Now that it's officially spring, we can start thinking ahead to summer fashions -- which include festival wear. Whether you're headed to Coachella next month, trekking to Bonnaroo, or plan to rock out at something local later in the season, you'll want to have the perfect look. One of the most ubiquitous accessories you'll see at any fest is the flower crown.
Sure, you could go out and buy one. But why do that when you can knit your own? It's easy, cheap, and fun to make! You'll also end up with a piece that travels well and is lightweight and comfortable to wear.
All you need is some DIYarn and a little creativity!
Make Your Own Flower Crown
There's no single set pattern for a crown, but it's made up of several smaller components. Basically, you need a band and you need flowers. The exact types, colors, and amount are up to you.
I used a French Knitter (or knitting spool) to make the band. Following the instructions that came with the spool, I made three cords slightly larger than the circumference of my head.
I decided to do two of the cords in Grass (which is currently backordered online) and one in Green. Based on personal preference and availability, you could do all three in the same shade, or even do a completely different color. If you don't want to use the French knitter, simply make 4-stitch i-cords instead.
Since I wanted the flowers to stand up, I knit with a tight gauge. DIYarn is a category 4 weight, and the band recommends a US 8 (5 mm) needle. For these, I used a US 5 (3.75 mm) needle.
The roses are, from left to right in that picture, Yellow, Hot Pink, and Lilac colorways.
I used the same gauge for the dahlias. Since they're a bit bigger, I only made two, to place between the three roses for variety in the crown. The ones here are knit in Teal and Orange.
To frame the flowers, I made two leaves. Once I finished all of the components, it was time to put it together.
I started by making the band. Holding the ends together with stitch markers (you could also use safety pins), I braided the three cords.
This provides a nice, stable base for the flowers and helps them stand up on your head.
Keeping the braided ends tight, I formed the piece into a circle, making sure not to twist it.
I then lined up the ends and tied the yarn tails together to hold them in place.
Using those yarn tails, I sewed the ends of the braid together to form the circle, pulling the end into the cord to finish it.
This leaves you with a neat seam that holds firm.
Next, I laid out the flowers to decide what order I wanted them to go in. I sewed them on working from the center flower outward, to maintain symmetry.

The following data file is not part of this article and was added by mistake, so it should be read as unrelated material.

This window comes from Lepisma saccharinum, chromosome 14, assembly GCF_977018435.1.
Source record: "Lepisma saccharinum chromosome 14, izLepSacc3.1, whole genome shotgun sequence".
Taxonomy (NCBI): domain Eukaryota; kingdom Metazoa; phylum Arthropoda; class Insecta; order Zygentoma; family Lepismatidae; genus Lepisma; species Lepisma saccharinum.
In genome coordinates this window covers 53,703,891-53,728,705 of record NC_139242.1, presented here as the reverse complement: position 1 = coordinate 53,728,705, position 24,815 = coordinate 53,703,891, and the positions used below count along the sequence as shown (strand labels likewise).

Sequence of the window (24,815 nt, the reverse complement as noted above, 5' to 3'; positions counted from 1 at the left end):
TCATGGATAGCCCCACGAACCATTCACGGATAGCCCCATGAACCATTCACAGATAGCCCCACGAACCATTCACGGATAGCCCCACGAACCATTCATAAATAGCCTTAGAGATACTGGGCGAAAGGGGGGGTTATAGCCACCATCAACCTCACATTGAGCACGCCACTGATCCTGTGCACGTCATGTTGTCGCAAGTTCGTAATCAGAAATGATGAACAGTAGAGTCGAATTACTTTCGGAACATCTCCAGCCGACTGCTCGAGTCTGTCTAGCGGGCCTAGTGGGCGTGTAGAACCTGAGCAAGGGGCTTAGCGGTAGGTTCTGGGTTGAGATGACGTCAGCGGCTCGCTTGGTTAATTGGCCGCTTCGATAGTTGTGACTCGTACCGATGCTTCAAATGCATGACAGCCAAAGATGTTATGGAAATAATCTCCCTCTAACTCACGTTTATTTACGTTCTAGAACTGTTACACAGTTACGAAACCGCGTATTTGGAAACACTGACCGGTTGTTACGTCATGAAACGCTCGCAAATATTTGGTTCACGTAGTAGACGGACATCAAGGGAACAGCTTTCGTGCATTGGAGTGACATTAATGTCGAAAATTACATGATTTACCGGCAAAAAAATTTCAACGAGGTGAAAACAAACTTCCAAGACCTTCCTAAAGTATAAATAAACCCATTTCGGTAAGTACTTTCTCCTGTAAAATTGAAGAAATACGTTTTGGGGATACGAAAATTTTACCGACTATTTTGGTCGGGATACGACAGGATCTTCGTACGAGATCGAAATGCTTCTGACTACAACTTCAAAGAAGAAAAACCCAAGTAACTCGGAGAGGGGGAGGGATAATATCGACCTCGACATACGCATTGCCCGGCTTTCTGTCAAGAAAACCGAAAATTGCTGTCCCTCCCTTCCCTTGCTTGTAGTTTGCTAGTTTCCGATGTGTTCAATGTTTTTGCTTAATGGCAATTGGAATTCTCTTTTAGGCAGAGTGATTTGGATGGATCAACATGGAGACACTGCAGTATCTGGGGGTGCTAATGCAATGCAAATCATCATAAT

I first secured the flower to the band by tying the ends in a tight knot, then using them to sew the base of the flower down. Make sure you work the entire circumference of the flower base so that it stands up evenly and doesn't tip to one side.
Repeat this with the remaining flowers, sitting them close together, both for the appearance and to help support each piece.
I then affixed the leaves to the outermost flowers. I sewed the stem tightly into the band, then whip stitched the leaf to the outside of the flower. Without doing this, the leaves may fall outward and lay flat instead of framing the roses. If you prefer the look of them laying down, you can skip securing them and just sew down the stem.
Now your flower crown is done! Try it on and bask in how cute and unique you look. If you want, wrap fairy lights around the crown for an added touch of whimsy.
The whole point of making a flower crown is to have it be your own individual creation. So you don't have to follow exactly what I did!
Try different flowers. There are several options in our Stitch Finder. You can make all different one, do all the same flower, combine knit and crochet, or whatever you want.
Play with color. I chose green for the leaves and band, but you don't have to! A neutral color could look lovely, or you could go wild and use something loud. Change up the flowers so that they are all one color, or alternate between two. I opted for mainly brights, but DIYarn comes in several pastel shades as well.
Make them sparkle! I added the lights after the fact for extra fun, but you could also use a glittery yarn. Vanna's Glamour®, Glitterspun®, and certain packs of Bonbons® contain metallic, so go wild. Keep in mind that you may need to adjust your needle size since those yarns are different weights than DIYarn. If you have experience knitting with beads, you may want to work them in as well. You could also add baby's breath in around flowers or tie ribbons to the band.
Have you ever made your own festival wear? What did you make?